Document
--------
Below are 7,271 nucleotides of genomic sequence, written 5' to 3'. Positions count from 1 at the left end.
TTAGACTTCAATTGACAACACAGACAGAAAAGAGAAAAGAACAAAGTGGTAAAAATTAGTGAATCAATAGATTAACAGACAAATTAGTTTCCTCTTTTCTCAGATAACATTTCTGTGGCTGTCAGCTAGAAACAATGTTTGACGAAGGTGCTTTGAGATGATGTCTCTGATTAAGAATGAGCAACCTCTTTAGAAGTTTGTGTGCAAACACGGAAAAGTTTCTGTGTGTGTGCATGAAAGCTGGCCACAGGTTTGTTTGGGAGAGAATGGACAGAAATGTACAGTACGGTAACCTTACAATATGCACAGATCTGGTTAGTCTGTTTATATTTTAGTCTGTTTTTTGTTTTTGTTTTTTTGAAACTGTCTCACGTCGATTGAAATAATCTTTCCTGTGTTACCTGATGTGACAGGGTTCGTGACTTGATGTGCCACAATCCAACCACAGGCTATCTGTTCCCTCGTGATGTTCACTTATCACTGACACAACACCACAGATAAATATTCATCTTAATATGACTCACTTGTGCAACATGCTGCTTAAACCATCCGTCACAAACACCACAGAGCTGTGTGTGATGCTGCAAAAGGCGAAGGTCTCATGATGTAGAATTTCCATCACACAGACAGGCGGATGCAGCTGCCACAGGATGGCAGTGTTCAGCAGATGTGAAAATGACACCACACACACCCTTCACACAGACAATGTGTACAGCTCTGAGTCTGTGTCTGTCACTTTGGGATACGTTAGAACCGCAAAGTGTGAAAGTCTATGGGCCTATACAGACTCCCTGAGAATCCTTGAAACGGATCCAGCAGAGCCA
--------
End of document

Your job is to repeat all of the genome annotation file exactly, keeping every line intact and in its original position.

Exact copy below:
Below are 7,271 nucleotides of genomic sequence, written 5' to 3'. Positions count from 1 at the left end.
TTAGACTTCAATTGACAACACAGACAGAAAAGAGAAAAGAACAAAGTGGTAAAAATTAGTGAATCAATAGATTAACAGACAAATTAGTTTCCTCTTTTCTCAGATAACATTTCTGTGGCTGTCAGCTAGAAACAATGTTTGACGAAGGTGCTTTGAGATGATGTCTCTGATTAAGAATGAGCAACCTCTTTAGAAGTTTGTGTGCAAACACGGAAAAGTTTCTGTGTGTGTGCATGAAAGCTGGCCACAGGTTTGTTTGGGAGAGAATGGACAGAAATGTACAGTACGGTAACCTTACAATATGCACAGATCTGGTTAGTCTGTTTATATTTTAGTCTGTTTTTTGTTTTTGTTTTTTTGAAACTGTCTCACGTCGATTGAAATAATCTTTCCTGTGTTACCTGATGTGACAGGGTTCGTGACTTGATGTGCCACAATCCAACCACAGGCTATCTGTTCCCTCGTGATGTTCACTTATCACTGACACAACACCACAGATAAATATTCATCTTAATATGACTCACTTGTGCAACATGCTGCTTAAACCATCCGTCACAAACACCACAGAGCTGTGTGTGATGCTGCAAAAGGCGAAGGTCTCATGATGTAGAATTTCCATCACACAGACAGGCGGATGCAGCTGCCACAGGATGGCAGTGTTCAGCAGATGTGAAAATGACACCACACACACCCTTCACACAGACAATGTGTACAGCTCTGAGTCTGTGTCTGTCACTTTGGGATACGTTAGAACCGCAAAGTGTGAAAGTCTATGGGCCTATACAGACTCCCTGAGAATCCTTGAAACGGATCCAGCAGAGCCA